Sometimes, using adverbs of time such as “last week” or “yesterday” instead of the exact date will sound much more natural.
To do so, there are a couple of words you’ll need to learn. Let’s go through them:
- Day: 天 (tiān)
- Week: 星期 (xīngqí) / 周 (zhōu)
- Month: 月 (yuè)
- Year: 年 (nián)
月 (yuè) and 年 (nián) should look familiar, as we’ve covered them above.
You’ll add certain word(s) before 天, 星期, 月, and 年 to talk about specific points in time, such as last week, today, next year, and more.
To help you out, here’s a table of other commonly-used terms you can utilize to do so.
|The day before yesterday||前天||qiántiān|
|The day after tomorrow||后天||hòutiān|
|This weekend||这周末||zhè zhōumò|
|This week||本星期 / 这周 / 这个星期||běn xīngqí / zhè zhōu / zhège xīngqí|
|Last week||上周 / 上个星期||shàng zhōu / shàng gè xīngqí|
|Next week||下周 / 下个星期||xià zhōu / xià gè xīngqí|
|This month||这个月||zhège yuè|
|Last month||上个月||shàng gè yuè|
|Next month||下个月||xià gè yuè|
|This year||今年||jīn nián|
|Last year||去年||qù nián|
|Next year||明年||míng nián|
These terms will come in useful in various situations.
For instance, instead of saying, “I went to the market on the 13th of July 2022,” you can just say, “I went to the market last week.” This automatically sounds more casual and natural.
We’ll explore some common use cases of these terms.
The following are some examples to get you started.
Practical applications of Chinese dates
Let’s take a look at how we can apply what we’ve covered so far in our daily conversations.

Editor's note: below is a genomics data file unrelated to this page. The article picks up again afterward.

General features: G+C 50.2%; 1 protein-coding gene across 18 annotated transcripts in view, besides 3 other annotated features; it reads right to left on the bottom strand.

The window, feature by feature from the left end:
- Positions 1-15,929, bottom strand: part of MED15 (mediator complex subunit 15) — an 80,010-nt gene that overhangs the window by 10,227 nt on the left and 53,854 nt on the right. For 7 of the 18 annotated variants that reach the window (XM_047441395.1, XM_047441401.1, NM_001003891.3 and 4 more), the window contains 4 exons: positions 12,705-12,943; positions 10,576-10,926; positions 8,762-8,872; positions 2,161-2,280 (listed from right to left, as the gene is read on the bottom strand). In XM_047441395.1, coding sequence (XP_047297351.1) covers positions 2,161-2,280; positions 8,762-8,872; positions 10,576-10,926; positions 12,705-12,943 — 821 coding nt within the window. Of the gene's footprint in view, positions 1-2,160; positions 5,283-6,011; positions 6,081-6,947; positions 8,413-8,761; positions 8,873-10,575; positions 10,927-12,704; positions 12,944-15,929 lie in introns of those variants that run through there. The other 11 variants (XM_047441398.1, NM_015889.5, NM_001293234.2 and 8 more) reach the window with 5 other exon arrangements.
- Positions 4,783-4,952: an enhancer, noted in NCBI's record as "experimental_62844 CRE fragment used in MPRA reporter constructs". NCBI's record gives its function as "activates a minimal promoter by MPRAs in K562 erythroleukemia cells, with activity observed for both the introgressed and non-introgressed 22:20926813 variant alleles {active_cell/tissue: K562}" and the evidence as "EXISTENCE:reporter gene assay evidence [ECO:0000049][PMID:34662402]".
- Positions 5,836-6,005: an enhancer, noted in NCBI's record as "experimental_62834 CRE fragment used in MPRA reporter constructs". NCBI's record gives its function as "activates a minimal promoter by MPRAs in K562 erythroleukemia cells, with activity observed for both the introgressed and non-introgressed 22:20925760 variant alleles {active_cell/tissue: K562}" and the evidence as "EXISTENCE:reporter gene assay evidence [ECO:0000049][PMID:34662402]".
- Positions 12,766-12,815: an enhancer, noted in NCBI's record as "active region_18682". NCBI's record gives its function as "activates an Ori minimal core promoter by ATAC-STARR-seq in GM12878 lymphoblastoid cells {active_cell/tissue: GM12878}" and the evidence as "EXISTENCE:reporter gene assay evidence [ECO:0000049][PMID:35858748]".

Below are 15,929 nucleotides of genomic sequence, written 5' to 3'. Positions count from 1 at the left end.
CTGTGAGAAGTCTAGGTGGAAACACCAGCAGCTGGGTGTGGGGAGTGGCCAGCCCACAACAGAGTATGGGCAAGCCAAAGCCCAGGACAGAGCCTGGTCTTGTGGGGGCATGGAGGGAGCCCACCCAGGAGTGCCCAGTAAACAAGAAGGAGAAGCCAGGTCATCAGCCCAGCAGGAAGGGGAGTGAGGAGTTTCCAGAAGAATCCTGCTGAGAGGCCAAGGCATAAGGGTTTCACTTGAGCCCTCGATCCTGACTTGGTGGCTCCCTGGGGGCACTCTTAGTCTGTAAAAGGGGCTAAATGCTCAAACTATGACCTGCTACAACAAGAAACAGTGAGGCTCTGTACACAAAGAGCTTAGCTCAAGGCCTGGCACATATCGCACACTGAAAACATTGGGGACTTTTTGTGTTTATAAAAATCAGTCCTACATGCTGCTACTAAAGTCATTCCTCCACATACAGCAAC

How to say “What’s the date today?”
The most common way to ask for today’s date in Mandarin Chinese is by saying 今天几号? (jīntiān jǐ hào).
As we’ve learned earlier, 今天 (jīntiān) means “today” while 几号 translates to “what date” in this context.
Take note of the sentence order in Mandarin Chinese.
Instead of “What date is it today?”, 今天几号 (jīntiān jǐ hào) literally translates to “Today what date.”
Another way to say, “What’s today’s date,” in Mandarin Chinese is 今天 是几月几号? (jīntiān shì jǐ yuè jǐ hào).
This is a little more long-winded, so it’s not as commonly used in casual conversations.
Using Chinese dates in a sentence
Let’s start off with how to respond to 今天几号? (jīntiān jǐ hào).
Native speakers usually just leave out the month since it’s simpler and shorter.
However, if you’re specifically asked 今天是几月几号?, the proper response would be to include the month and date in your answer.
Ensure you mention the month before the day of the month.
In other words, it’s 今天是八月九号 (jīntiān shì bā yuè jiǔ hào) and not 今天是九号八月 (jīntiān shì jiǔ hào bā yuè).
Here are some other examples of how you can use dates in Mandarin:
Learning the dates in Mandarin Chinese isn’t difficult
As a quick recap, start with the basic Chinese numbers - at least from 0 until you hit 31.
We also learned three new important terms, 年 (nián), 月 (yuè), and 号 (hào).
You’ll insert the respective digits before each of these terms to form a complete Chinese date.
The year, 年 (nián), is always mentioned first, while the day of the month, 号 (hào), comes last.
Talking about dates in Mandarin is as simple as that.
Did I miss anything? Let me know in the comments below!